Asheville – It all started in 2016 when a federal judge ruled that the “capital improvement fee” billed to Asheville Water Works subscribers was illegal.
The judge declared that the collected capital improvement fees on hand should be refunded to water utility subscribers. Fee proceeds on hand at that time amounted to just under a million dollars.
While it was estimated that this restitution would only amount to an average of $6.56 on a given bimonthly residential water bill, the court maintained that fair was fair and the funds should be released.
But then some funny things began to happen.
Instead of seeing that the $949,185.12 in “unclaimed” fees was refunded or credited back to water customers, Asheville City Council, at its April 13 meeting, elected to award half that amount to an organization called the Asheville City Schools Foundation and the other half to a nonprofit called CoThinkk.
The Asheville City Schools Foundation describes itself as “an independent non-profit organization dedicated to educational success for all city schools students.” It adds, “Ensuring enriching opportunities and access to education for all students is central to the mission of the Asheville City Schools Foundation. ACSF provides opportunities to support our schools through scholarships, after-school enrichment, emergency assistance for families, community engagement, and our educator grants programs.”
CoThinkk, according to its website, is an organization “dedicated to social change philanthropy by investing our time, talent and treasure to accelerate positive changes in communities of color in Asheville and Western North Carolina,” according to the mission statement on its website.
“We anchor ourselves in the power of networks that create the necessary ripple to shift the narrative of communities of color,” said CoThinkk founder Tracey Greene-Washington.
Neither ACSF nor CoThinkk are listed in the North Carolina Secretary of State’s office, which registers all entities – not just corporations – that are licensed to do business in the state.
CoThinkk does, however, list Eagle Market Street Development Corporation as its “legal agent.” The impetus for EMSDC, founded in 1994, was Mount Zion Missionary Baptist Church, the geographical, historical, spiritual and cultural centerpiece of Asheville’s Black community.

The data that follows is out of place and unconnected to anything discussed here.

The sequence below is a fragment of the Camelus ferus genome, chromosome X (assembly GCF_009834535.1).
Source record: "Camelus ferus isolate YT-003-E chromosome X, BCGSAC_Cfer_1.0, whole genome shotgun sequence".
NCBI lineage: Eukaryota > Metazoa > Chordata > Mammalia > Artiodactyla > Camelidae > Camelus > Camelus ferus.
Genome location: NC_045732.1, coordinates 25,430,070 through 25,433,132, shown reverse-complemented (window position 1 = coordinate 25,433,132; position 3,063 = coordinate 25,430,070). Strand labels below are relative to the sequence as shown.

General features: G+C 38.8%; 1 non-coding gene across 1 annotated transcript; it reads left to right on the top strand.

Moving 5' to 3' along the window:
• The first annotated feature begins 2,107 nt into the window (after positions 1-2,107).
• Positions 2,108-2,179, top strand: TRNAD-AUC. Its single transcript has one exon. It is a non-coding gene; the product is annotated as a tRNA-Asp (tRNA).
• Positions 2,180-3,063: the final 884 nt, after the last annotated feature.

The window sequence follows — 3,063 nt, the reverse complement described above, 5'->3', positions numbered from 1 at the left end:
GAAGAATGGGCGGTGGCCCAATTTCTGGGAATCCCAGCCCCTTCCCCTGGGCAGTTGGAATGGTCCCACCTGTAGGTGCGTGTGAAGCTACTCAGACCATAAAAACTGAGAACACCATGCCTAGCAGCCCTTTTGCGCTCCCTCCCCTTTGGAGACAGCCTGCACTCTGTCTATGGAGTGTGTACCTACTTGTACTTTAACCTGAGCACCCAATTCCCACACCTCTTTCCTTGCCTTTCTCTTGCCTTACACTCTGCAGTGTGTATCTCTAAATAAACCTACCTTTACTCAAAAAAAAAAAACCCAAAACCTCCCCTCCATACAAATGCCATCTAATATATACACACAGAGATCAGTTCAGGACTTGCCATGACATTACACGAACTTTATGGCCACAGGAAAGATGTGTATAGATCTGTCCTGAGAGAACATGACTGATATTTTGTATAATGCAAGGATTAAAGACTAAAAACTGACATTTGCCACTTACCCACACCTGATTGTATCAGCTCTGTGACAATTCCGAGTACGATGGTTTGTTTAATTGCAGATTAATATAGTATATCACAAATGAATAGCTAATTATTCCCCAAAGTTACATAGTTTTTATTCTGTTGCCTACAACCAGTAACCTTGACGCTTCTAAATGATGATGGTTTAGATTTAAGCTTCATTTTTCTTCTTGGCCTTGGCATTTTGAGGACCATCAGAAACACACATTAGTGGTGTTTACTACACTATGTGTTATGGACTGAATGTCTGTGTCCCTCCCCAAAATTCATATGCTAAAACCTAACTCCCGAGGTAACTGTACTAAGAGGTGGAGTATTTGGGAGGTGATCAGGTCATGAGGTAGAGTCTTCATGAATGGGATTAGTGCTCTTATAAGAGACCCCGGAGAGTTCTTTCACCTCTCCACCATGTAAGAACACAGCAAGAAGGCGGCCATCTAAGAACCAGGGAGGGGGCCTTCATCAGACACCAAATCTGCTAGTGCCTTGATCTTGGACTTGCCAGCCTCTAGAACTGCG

CoThinkk boasts 52 member organizations. Its ‘Partners in Education’ include Ingle’s, Duke Energy and Whole Foods.
“Looking forward, CoThinkk is building on its community-driven model that leverages the collective time, talent, and treasure of engaged individuals toward a collective impact agenda. Through this model, CoThinkk is working to create new systems, processes, and relationships that have the potential to yield equitable outcomes and to support a leadership pipeline of African American and Latinx members in the community poised to impact future generations in the region,” the organization says.
Crickets from Councillor Smith
Noting that city councilwoman Shenieka Smith, who is also a founding member of CoThinkk, did not recuse herself from council’s vote to give CoThinkk the water fees money.
The Tribune reached out to her on October 4 as follows:
Dear Vice Mayor:
In researching an article I am writing for the Asheville Tribune, I found that, during the online council meeting held on April 13 of this year, you did not recuse yourself from the vote to award nearly half a million dollars, in collected water capital improvement fees, to CoThinkk.
Since you are a founding member of CoThinkk, that would seem to be inappropriate at least, and possibly a violation of rules of procedure and even illegal.
Could you share with me your reasons for not recusing yourself? I appreciate your help.
As of this week’s press time, Councillor Smith had not responded.